LING 3021 - Translation: Practice and Theory (Linguistics)

North Terrace Campus - Semester 2 - 2020

This course is designed for students in their third year of French, German or Spanish, and is also available to students studying Linguistics. The lecture hour, which is common for all students, will focus on the various theories and approaches to translation. For the practical work, students choose a two-hour seminar appropriate to their area of specialisation: French, German, Spanish or Linguistics. Emphasis here will be on the practice of translating a variety of documents using appropriate registers, grammatical constructions and idiomatic expressions. Students will thus have the opportunity to improve their foreign language skills and to gain a better understanding of the stylistic differences between their chosen language and English. More generally, the course aims to develop a deep sense of the richness of language itself. A further aim is to give students an appreciation of the processes and philosophies involved in translation, and of the role translation can play in promoting intercultural understanding.

  • General Course Information
    Course Details
    Course Code LING 3021
    Course Translation: Practice and Theory (Linguistics)
    Coordinating Unit Linguistics
    Term Semester 2
    Level Undergraduate
    Location/s North Terrace Campus
    Units 3
    Contact Up to 3 hours per week
    Available for Study Abroad and Exchange
    Course Description This course is designed for students in their third year of French, German or Spanish, and is also available to students studying Linguistics. The lecture hour, which is common for all students, will focus on the various theories and approaches to translation. For the practical work, students choose a two-hour seminar appropriate to their area of specialisation: French, German, Spanish or Linguistics. Emphasis here will be on the practice of translating a variety of documents using appropriate registers, grammatical constructions and idiomatic expressions. Students will thus have the opportunity to improve their foreign language skills and to gain a better understanding of the stylistic differences between their chosen language and English. More generally, the course aims to develop a deep sense of the richness of language itself. A further aim is to give students an appreciation of the processes and philosophies involved in translation, and of the role translation can play in promoting intercultural understanding.
    Course Staff

    Course Coordinator: Associate Professor Rob Amery

    Course Timetable

    The full timetable of all activities for this course can be accessed from Course Planner.

  • Learning Outcomes
    Course Learning Outcomes
    This course aims to enable students to:

    1. Understand the theory of translation and its applications.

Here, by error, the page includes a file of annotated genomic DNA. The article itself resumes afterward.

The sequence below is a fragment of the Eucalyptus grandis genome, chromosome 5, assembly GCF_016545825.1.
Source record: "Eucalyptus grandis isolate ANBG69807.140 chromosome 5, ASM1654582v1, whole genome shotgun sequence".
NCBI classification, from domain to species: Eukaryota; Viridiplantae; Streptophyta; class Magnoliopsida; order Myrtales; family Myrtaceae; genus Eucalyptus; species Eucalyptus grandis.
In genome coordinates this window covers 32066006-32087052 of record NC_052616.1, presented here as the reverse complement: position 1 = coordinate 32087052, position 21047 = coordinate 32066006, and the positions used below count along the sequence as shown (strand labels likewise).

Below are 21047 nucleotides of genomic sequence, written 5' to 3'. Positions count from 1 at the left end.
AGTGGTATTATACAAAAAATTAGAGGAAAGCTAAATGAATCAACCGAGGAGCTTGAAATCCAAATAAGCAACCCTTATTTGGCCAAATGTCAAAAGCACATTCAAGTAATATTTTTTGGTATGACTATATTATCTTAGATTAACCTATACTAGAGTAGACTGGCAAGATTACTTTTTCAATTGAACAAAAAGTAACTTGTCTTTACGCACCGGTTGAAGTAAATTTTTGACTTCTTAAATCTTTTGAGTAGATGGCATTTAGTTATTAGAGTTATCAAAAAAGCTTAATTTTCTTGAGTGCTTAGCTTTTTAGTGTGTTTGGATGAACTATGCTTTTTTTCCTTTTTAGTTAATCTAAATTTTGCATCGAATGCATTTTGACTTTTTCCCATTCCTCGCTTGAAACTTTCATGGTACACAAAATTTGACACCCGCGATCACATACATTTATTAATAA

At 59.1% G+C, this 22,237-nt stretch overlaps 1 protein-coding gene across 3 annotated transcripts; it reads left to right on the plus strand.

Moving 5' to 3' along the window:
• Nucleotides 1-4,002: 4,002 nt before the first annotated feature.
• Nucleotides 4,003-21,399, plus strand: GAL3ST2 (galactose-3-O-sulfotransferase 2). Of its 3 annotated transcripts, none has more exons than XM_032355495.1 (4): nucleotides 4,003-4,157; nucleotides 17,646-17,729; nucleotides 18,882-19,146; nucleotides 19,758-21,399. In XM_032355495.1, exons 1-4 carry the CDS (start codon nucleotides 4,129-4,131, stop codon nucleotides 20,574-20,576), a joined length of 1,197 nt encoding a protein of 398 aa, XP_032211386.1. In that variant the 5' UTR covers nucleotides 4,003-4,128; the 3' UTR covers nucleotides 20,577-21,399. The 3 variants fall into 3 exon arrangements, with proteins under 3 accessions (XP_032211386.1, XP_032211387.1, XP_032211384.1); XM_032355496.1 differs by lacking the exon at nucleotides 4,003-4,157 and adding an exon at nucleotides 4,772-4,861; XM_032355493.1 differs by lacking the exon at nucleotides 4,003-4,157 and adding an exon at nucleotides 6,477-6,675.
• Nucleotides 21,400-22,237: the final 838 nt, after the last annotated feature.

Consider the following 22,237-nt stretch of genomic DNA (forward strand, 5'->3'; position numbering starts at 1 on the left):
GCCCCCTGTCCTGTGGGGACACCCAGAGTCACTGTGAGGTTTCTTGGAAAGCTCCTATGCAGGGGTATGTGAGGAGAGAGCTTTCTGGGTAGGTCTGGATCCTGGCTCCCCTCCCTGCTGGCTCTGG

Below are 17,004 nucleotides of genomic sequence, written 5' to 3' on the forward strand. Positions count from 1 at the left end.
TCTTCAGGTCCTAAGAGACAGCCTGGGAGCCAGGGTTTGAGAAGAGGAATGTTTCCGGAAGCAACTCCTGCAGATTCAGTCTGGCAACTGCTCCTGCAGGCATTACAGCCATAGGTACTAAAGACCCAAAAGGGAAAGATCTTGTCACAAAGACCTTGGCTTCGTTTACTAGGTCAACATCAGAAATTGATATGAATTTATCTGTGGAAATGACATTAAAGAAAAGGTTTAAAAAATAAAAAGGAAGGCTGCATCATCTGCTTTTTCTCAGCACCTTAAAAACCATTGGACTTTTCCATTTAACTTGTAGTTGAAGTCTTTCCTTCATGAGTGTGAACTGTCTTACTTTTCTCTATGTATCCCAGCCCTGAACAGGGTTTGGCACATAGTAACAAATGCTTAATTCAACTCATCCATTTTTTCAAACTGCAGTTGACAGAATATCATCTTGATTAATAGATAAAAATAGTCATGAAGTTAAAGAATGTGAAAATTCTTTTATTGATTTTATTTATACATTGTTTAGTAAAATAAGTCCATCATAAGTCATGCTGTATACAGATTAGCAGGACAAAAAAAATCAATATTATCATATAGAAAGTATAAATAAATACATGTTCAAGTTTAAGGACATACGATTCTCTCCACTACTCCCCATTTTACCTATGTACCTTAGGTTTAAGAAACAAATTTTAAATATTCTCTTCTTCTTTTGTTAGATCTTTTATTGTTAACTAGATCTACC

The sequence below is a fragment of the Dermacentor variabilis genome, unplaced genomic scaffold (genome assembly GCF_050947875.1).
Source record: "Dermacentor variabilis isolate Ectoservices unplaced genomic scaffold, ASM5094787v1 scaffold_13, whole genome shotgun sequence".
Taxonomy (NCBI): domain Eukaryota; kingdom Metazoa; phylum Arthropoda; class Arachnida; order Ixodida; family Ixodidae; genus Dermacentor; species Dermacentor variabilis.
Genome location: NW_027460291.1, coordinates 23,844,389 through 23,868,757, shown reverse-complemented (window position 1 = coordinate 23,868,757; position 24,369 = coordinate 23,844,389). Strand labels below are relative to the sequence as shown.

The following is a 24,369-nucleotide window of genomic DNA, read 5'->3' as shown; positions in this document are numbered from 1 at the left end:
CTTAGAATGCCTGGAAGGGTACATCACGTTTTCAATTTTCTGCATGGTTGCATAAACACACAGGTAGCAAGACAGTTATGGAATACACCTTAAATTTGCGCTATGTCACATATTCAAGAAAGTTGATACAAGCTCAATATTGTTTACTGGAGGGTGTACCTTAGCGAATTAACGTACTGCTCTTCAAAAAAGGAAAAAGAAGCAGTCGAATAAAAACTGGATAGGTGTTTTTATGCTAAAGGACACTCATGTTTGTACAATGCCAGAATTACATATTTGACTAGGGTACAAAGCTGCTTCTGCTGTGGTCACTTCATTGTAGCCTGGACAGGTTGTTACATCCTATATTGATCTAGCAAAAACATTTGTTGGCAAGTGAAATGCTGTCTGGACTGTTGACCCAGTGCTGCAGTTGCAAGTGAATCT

2. Recognise the central role that translation plays within the pursuit of linguistics.
    3. Be able to provide an interlinear gloss, as well as literal and free translations for phrases, sentences and texts.
    4. Demonstrate an understanding of the importance of back translation.
    5. Demonstrate an understanding of the way in which translation as a generalised practice informs language-specific translation problems and vice versa.
    6. Be able to identify instances of mis-translation and analyse the source(s) of the errors.
    7. Demonstrate an understanding of the interpersonal and intercultural role played by translation and by language more generally.
    8. Demonstrate an understanding of translation issues that arise in the context of endangered and minority languages.
    9. Demonstrate an understanding of the specific translation issues that arise in the context of language revival.
    10. Gain an in-depth understanding of a specific topic in translation practice and theory.
    11. Communicate their findings orally and in written form
    University Graduate Attributes

    This course will provide students with an opportunity to develop the Graduate Attribute(s) specified below:

    University Graduate Attribute Course Learning Outcome(s)
    Deep discipline knowledge
    • informed and infused by cutting edge research, scaffolded throughout their program of studies
    • acquired from personal interaction with research active educators, from year 1
    • accredited or validated against national or international standards (for relevant programs)
    1, 2, 8, 9, 10
    Critical thinking and problem solving
    • steeped in research methods and rigor
    • based on empirical evidence and the scientific approach to knowledge development
    • demonstrated through appropriate and relevant assessment
    3, 4, 5, 6, 8, 9
    Teamwork and communication skills
    • developed from, with, and via the SGDE
    • honed through assessment and practice throughout the program of studies
    • encouraged and valued in all aspects of learning
    11
    Career and leadership readiness
    • technology savvy
    • professional and, where relevant, fully accredited
    • forward thinking and well informed
    • tested and validated by work based experiences
    7, 8, 9
    Intercultural and ethical competency
    • adept at operating in other cultures
    • comfortable with different nationalities and social contexts
    • Able to determine and contribute to desirable social outcomes
    • demonstrated by study abroad or with an understanding of indigenous knowledges
    7, 8, 9
    Self-awareness and emotional intelligence
    • a capacity for self-reflection and a willingness to engage in self-appraisal
    • open to objective and constructive feedback from supervisors and peers
    • able to negotiate difficult social situations, defuse conflict and engage positively in purposeful debate
    7
  • Learning Resources
    Recommended Resources
    Bowern, Claire. (2015) Linguistic Fieldwork: A Practical Guide. 2nd Edition. Palgrave MacMillan, Basingstoke, UK.

    Colina, Sonia. (2015) Fundamentals of Translation. Cambridge University Press. (e-book published 2018).

    Crystal, D. (2010) The Cambridge Encyclopedia of Language3rd Edition. Cambridge University Press: Cambridge. [BSL 403 C957c.2]

    Gippert, Jost & Nikolaus P. Himmelmann & Ulrike Mosel (eds). 2006. Essentials of language documentation.
    Trends in Linguistics, Studies and Monographs 178, Berlin: Mouton de Gruyter.

    Glock, Hans-Johann (2003) Quine and Davidson on Language, Thought and Reality. Cambridge University Press.

    Healy, Alan (ed.) (1975) Language Learner’s Field Guide. Summer Institute of Linguistics, Ukarumpa, Papua & New Guinea.

    N. Himmelmann. 1998. “Documentary and descriptive linguistics." Linguistics 36:161-195.

    Malmkjær, Kirsten (2005) Translation and Linguistics. Perspectives: Studies in Translatology. 13(1): 5-20. https://doi.org/10.1080/09076760508668960